OTHER WORDS FROM Icelandicpro-Ice·lan·dic, adjective
Words nearby Icelandic
How to use Icelandic in a sentence
Encouraged by the results of the trial, many Icelandic workplaces have embraced shorter hours, with 86 percent of the working population either working shorter hours already or on contracts that will phase in the reduction in the coming years.
He said he hasn’t seen the movie yet, but loves the song, which includes a few lyrics in Icelandic.
Although skyr is sold as Icelandic yogurt alongside the global representation of yogurt varieties in the dairy case, Icelanders consider it a cheese.This one-bowl cheesecake is light as a cloud, but still rich and creamy|Ellie Krieger|March 25, 2021|Washington Post
Now for a sweater to be called an “Icelandic lopapeysa” it must be hand-knit in Iceland with wool from Icelandic sheep.Sweater weather transports this writer to places like Scotland, Ireland and Norway|Karen Gardiner|December 17, 2020|Washington Post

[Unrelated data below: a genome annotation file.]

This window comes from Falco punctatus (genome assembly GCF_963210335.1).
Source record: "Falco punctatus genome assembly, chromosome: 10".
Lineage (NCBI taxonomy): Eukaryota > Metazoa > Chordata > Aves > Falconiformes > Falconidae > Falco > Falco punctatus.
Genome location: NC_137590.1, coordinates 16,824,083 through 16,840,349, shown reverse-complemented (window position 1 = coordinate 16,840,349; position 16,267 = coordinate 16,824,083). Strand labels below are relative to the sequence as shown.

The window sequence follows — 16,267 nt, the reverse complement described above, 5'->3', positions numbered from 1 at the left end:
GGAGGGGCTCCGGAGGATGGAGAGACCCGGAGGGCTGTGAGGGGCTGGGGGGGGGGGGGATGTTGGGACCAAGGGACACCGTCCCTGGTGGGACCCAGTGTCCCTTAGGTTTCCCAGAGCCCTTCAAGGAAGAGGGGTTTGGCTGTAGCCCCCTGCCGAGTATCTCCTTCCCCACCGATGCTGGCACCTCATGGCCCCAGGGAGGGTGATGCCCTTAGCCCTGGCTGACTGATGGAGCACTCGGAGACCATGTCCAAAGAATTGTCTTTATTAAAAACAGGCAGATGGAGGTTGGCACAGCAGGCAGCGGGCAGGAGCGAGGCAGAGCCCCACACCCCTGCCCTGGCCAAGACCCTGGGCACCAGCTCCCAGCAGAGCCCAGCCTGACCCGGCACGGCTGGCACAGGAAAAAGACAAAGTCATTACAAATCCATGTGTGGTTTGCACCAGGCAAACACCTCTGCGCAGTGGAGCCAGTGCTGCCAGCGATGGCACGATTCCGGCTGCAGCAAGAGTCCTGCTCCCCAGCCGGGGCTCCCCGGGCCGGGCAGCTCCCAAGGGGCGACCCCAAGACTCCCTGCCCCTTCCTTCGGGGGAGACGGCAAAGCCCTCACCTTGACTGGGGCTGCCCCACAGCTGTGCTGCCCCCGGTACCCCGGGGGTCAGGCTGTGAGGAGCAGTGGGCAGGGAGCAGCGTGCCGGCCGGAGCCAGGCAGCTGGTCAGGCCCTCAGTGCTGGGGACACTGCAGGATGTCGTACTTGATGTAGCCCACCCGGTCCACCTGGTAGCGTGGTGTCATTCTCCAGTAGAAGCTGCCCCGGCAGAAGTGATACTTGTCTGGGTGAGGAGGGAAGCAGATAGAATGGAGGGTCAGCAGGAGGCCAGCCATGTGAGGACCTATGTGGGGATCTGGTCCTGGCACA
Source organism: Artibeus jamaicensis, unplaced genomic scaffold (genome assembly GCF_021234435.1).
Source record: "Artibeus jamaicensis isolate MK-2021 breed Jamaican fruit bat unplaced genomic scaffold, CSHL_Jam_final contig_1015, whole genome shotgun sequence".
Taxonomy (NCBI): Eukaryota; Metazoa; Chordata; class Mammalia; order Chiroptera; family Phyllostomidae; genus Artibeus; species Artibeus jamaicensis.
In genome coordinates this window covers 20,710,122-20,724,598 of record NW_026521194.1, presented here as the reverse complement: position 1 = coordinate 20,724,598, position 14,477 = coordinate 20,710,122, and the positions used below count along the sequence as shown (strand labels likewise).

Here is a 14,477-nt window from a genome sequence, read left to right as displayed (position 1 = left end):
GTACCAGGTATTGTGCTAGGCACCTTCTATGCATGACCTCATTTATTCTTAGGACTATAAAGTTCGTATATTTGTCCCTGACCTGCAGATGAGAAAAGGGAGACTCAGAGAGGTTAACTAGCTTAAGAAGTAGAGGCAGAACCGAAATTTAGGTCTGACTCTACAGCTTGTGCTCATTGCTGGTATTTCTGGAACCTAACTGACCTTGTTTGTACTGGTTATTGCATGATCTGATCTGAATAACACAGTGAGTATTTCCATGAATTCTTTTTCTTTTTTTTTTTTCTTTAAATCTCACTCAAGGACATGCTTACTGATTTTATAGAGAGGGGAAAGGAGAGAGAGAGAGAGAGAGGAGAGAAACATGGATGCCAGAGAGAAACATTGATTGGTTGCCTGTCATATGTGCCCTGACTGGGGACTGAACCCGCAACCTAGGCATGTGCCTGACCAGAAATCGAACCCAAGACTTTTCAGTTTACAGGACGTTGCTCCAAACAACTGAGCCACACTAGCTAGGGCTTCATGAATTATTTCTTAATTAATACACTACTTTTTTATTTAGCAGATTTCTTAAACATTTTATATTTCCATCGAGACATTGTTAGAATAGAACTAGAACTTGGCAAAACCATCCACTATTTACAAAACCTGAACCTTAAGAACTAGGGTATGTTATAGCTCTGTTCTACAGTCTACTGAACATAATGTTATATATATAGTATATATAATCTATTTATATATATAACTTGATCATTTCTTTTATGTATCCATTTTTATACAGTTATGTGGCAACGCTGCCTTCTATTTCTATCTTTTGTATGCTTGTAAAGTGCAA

During this climate anomaly, the Icelandic low-pressure system really became prominent and stayed over Europe for longer.A climate anomaly may have worsened the 1918 pandemic and WWI|Kate Baggaley|September 25, 2020|Popular-Science
Buy a pair of these and traipse around a big city center or off road through the Icelandic countryside.The Daily Beast’s 2014 Holiday Gift Guide: For the Anthony Bourdain in Your Life|Allison McNearney|November 29, 2014|DAILY BEAST
The government-supported Icelandic Literary Fund supports publishers, translators, and writers.
Arnaldur Indridason, an Icelandic crime writer, has been translated into twenty languages.
She worked with Eliza Reid, a Canadian based in the Icelandic capital, to set up the gathering.
It was Independent People, by Nobel laureate Haldor Laxness, that put modern Icelandic literature on the global map.
All that is known of the early voyages of the Northmen, is contained in the old Icelandic Sagas.The Works of Hubert Howe Bancroft, Volume 5|Hubert Howe Bancroft
Angerboda, the Icelandic hag, is also a storm demon, but represents the east wind.Myths of Babylonia and Assyria|Donald A. Mackenzie
The Icelandic saga-men never weary, though modern readers do, of legal details.
But, in any case, one Icelandic house of the tenth or eleventh century might differ from another in certain details.
As examples we turn to the parallel afforded by the Icelandic sagas and their pictures of houses of the eleventh century B.C.